World Forest History Series

The World Forest History Series aims to produce rigorous histories of forestry that inform contemporary environmental policy debates and provide enduring scholarly landmarks for future generations of historians and environmental researchers. Each book, published in hardcopy and available as a free electronic copy for download, is available to scholars and the public around the world. The series is affiliated with the Centre for Environmental History at The Australian National University.

Series editors

Gregory A Barton
Professor of History, University of Western Sydney
Affiliate, Centre for Environmental History, The Australian National University

Brett M Bennett
Senior Lecturer in History, University of Western Sydney
Affiliate, Centre for Environmental History, The Australian National University

Please note: The following list of titles is sorted by publication date, with the most recent first.

Displaying results 1 to 3 of 3.

Georges River Blues »

Swamps, Mangroves and Resident Action, 1945–1980

Authored by: Heather Goodall
Publication date: February 2022
The lower Georges River, on Dharawal and Dharug lands, was a place of fishing grounds, swimming holes and picnics in the early twentieth century. But this all changed after World War II, when rapidly expanding industry and increasing population fell heaviest on this river, polluting its waters and destroying its bush. Local people campaigned to defend their river. They battled municipal councils, who were themselves struggling against an explosion of garbage as population and economy changed. In these blues (an Australian term for conflict), it was mangroves and swamps that became the focus of the fight. Mangroves were expanding because of increasing pollution and early climate change. Councils wanted to solve their garbage problems by bulldozing mangroves and bushland, dumping garbage and, eventually, building playing fields. So they attacked mangroves as useless swamps that harboured disease. Residents defended mangroves by mobilising ecological science to show that these plants nurtured immature fish and protected the river’s health. These suburban resident action campaigns have been ignored by histories of the Australian environmental movement, which have instead focused on campaigns to save distant ‘wilderness’ or inner-city built environments. The Georges River environmental conflicts may have been less theatrical, but they were fought out just as bitterly. And local Georges River campaigners – men, women and often children – were just as tenacious. They struggled to ‘keep bushland in our suburbs’, laying the foundation for today’s widespread urban environmental consciousness. Cover: Ruth Staples was a courageous Georges River campaigner who lived all her life around Lime Kiln Bay at Oatley West. She kept on fighting to regenerate the river until her death, aged 90, in 2020.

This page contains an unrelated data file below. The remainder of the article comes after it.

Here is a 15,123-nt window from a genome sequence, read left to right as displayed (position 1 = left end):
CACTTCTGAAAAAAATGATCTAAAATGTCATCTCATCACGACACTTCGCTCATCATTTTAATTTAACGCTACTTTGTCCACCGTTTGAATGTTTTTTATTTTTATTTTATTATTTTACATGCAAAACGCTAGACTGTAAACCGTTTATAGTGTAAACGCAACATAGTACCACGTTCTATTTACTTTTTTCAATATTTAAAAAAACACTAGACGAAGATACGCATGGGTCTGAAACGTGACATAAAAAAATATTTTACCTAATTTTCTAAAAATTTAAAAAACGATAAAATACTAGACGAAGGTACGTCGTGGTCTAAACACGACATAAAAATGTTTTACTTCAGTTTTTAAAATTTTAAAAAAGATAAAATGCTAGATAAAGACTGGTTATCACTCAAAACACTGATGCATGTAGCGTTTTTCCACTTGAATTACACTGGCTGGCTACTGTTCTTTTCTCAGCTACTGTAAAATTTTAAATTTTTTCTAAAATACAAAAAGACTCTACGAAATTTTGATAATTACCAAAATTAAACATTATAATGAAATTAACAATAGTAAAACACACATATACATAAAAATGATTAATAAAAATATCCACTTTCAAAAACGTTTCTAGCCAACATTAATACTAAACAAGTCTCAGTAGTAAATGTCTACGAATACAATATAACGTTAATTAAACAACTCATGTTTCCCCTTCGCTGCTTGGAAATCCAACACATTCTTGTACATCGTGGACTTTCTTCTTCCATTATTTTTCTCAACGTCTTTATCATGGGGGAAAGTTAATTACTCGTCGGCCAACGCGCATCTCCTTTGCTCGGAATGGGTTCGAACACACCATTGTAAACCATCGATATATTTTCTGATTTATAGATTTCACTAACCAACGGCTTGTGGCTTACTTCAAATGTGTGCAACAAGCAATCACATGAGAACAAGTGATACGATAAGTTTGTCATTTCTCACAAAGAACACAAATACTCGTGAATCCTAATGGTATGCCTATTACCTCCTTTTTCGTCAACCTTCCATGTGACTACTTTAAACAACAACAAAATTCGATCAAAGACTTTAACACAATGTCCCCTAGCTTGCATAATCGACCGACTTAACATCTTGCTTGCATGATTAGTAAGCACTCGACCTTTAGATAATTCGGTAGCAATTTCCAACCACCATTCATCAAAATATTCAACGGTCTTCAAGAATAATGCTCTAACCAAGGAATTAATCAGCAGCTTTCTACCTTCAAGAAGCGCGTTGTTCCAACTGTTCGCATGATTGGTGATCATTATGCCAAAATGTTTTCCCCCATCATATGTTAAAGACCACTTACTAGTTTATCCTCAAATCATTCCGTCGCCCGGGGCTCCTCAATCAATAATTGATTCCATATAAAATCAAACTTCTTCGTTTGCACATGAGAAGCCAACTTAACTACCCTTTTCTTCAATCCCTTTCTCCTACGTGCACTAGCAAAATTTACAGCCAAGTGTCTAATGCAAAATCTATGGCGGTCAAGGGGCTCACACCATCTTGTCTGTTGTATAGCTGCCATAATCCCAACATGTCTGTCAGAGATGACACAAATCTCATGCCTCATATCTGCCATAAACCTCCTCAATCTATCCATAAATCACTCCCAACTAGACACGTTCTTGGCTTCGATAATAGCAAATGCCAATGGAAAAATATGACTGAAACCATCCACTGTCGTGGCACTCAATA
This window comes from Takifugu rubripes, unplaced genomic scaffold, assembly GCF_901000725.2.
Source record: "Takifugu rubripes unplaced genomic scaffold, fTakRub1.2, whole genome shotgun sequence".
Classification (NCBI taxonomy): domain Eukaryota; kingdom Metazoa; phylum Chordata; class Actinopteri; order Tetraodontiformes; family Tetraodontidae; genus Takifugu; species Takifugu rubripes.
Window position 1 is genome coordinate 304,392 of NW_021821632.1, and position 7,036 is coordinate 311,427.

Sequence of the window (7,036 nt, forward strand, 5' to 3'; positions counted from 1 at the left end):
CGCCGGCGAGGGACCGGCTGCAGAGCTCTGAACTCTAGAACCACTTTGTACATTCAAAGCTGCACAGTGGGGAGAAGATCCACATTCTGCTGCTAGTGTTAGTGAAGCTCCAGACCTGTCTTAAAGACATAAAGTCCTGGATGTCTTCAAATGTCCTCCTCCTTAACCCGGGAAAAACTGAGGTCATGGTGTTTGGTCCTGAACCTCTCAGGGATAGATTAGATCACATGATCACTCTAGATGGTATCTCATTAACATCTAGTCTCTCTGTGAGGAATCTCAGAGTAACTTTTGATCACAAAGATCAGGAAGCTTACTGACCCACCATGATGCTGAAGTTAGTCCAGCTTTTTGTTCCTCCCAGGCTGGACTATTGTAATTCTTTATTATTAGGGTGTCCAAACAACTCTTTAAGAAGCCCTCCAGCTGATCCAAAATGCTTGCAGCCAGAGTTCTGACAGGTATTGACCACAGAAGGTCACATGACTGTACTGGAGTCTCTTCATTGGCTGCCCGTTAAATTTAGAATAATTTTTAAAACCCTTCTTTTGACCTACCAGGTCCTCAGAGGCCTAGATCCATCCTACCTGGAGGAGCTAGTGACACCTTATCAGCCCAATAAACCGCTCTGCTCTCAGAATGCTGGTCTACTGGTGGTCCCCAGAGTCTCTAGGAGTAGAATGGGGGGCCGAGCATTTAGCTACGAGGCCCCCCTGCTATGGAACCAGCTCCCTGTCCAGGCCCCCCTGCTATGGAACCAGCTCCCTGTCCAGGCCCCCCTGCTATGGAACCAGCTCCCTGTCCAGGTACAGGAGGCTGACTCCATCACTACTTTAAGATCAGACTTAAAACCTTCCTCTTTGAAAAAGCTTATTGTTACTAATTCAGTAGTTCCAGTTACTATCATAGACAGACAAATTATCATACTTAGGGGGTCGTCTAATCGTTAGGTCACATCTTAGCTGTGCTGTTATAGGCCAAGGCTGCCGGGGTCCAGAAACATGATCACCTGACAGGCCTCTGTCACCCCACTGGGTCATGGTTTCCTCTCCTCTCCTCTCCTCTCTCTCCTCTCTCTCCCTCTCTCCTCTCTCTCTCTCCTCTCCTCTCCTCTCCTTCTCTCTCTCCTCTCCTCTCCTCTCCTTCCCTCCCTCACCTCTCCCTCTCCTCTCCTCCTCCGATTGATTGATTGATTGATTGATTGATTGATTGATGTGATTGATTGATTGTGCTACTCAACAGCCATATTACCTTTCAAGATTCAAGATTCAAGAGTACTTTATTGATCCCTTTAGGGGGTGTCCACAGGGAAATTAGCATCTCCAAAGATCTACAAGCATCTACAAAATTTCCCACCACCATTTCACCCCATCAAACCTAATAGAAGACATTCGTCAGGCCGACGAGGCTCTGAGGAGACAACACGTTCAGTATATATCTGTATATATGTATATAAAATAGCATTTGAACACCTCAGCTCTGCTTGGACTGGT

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Forestry and Water Conservation in South Africa »

History, Science and Policy

Publication date: November 2015
This innovative interdisciplinary study focuses on the history, science, and policy of tree planting and water conservation in South Africa. South Africa’s forestry sector has sat—often controversially—at the crossroads of policy and scientific debates regarding water conservation, economic development, and biodiversity protection. Bennett and Kruger show how debates about the hydrological impact of exotic tree planting in South Africa shaped the development of modern scientific ideas and state policies relating to timber plantations, water conservation, invasive species control, and biodiversity management within South Africa as well as elsewhere in the world. Forestry and Water Conservation in South Africa shows how scientific research on the impact of exotic and native vegetation led to the development of a comprehensive national policy for conserving water, producing timber, and protecting indigenous species from invasive alien plants. Policies and laws relating to forests and water began to change in the late 1980s and early 1990s as a result of political and administrative changes within South Africa. This book suggests that the country’s contemporary policies towards timber plantations, guided by the National Water Act of 1998, need to be reconsidered in light of the authors’ findings. Bennett and Kruger also call for more interdisciplinary research and greater emphasis on integrated policies and management plans for forestry, invasive alien plants, water conservation, and biodiversity preservation.
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Conquering the Highlands »

A history of the afforestation of the Scottish uplands

Authored by: Jan Oosthoek
Publication date: February 2013
Deforestation of Scotland began millennia ago and by the early 20th century woodland cover was down to about 6 per cent of the total land area. A century later woodland cover had tripled. Most of the newly established forestry plantations were created on elevated land with wet peaty soils and high wind exposure, not exactly the condition in which forests naturally thrive. Jan Oosthoek tells in this book the story of how 20th century foresters devised ways to successfully reforest the poor Scottish uplands, land that was regarded as unplantable, to fulfil the mandate they had received from the Government and wider society to create a timber reserve. He raises the question whether the adopted forestry practice was the only viable means to create forests in the Scottish Highlands by examining debates within the forestry community about the appearance of the forests and their longterm ecological prospects. Finally, the book argues that the long held ecological convictions among foresters and pressure from environmentalists came together in the late 20th century to create more environmentally sensitive forestry.
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